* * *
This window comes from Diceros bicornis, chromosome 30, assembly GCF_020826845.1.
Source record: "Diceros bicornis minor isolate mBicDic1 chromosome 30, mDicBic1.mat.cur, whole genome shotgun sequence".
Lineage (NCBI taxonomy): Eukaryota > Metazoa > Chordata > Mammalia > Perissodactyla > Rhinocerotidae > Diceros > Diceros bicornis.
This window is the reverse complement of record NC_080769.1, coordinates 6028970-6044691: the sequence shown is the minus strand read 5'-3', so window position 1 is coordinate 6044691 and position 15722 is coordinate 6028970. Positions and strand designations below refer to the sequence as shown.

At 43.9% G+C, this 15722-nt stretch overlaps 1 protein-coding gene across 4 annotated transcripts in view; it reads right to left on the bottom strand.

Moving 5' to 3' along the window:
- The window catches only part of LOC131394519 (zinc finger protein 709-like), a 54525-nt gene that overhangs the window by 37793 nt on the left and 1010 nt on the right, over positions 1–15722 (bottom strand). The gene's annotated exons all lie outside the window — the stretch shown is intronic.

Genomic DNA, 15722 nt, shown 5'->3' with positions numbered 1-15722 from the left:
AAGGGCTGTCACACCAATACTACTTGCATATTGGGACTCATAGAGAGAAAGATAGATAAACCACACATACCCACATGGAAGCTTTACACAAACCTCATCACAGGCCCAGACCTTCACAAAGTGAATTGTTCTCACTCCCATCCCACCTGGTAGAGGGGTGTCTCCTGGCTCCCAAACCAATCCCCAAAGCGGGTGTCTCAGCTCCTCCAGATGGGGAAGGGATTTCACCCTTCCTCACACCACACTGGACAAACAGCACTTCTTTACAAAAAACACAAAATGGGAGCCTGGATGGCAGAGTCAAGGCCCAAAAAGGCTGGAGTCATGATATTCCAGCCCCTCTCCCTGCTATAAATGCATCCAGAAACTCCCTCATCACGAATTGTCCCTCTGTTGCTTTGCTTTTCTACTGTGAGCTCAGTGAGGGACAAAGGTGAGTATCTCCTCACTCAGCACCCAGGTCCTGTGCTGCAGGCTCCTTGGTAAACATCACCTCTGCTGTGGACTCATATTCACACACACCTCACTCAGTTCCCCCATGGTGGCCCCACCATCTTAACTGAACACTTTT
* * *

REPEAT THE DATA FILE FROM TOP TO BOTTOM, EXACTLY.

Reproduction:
This window comes from Diceros bicornis, chromosome 30, assembly GCF_020826845.1.
Source record: "Diceros bicornis minor isolate mBicDic1 chromosome 30, mDicBic1.mat.cur, whole genome shotgun sequence".
Lineage (NCBI taxonomy): Eukaryota > Metazoa > Chordata > Mammalia > Perissodactyla > Rhinocerotidae > Diceros > Diceros bicornis.
This window is the reverse complement of record NC_080769.1, coordinates 6028970-6044691: the sequence shown is the minus strand read 5'-3', so window position 1 is coordinate 6044691 and position 15722 is coordinate 6028970. Positions and strand designations below refer to the sequence as shown.

At 43.9% G+C, this 15722-nt stretch overlaps 1 protein-coding gene across 4 annotated transcripts in view; it reads right to left on the bottom strand.

Moving 5' to 3' along the window:
- The window catches only part of LOC131394519 (zinc finger protein 709-like), a 54525-nt gene that overhangs the window by 37793 nt on the left and 1010 nt on the right, over positions 1–15722 (bottom strand). The gene's annotated exons all lie outside the window — the stretch shown is intronic.

Genomic DNA, 15722 nt, shown 5'->3' with positions numbered 1-15722 from the left:
AAGGGCTGTCACACCAATACTACTTGCATATTGGGACTCATAGAGAGAAAGATAGATAAACCACACATACCCACATGGAAGCTTTACACAAACCTCATCACAGGCCCAGACCTTCACAAAGTGAATTGTTCTCACTCCCATCCCACCTGGTAGAGGGGTGTCTCCTGGCTCCCAAACCAATCCCCAAAGCGGGTGTCTCAGCTCCTCCAGATGGGGAAGGGATTTCACCCTTCCTCACACCACACTGGACAAACAGCACTTCTTTACAAAAAACACAAAATGGGAGCCTGGATGGCAGAGTCAAGGCCCAAAAAGGCTGGAGTCATGATATTCCAGCCCCTCTCCCTGCTATAAATGCATCCAGAAACTCCCTCATCACGAATTGTCCCTCTGTTGCTTTGCTTTTCTACTGTGAGCTCAGTGAGGGACAAAGGTGAGTATCTCCTCACTCAGCACCCAGGTCCTGTGCTGCAGGCTCCTTGGTAAACATCACCTCTGCTGTGGACTCATATTCACACACACCTCACTCAGTTCCCCCATGGTGGCCCCACCATCTTAACTGAACACTTTT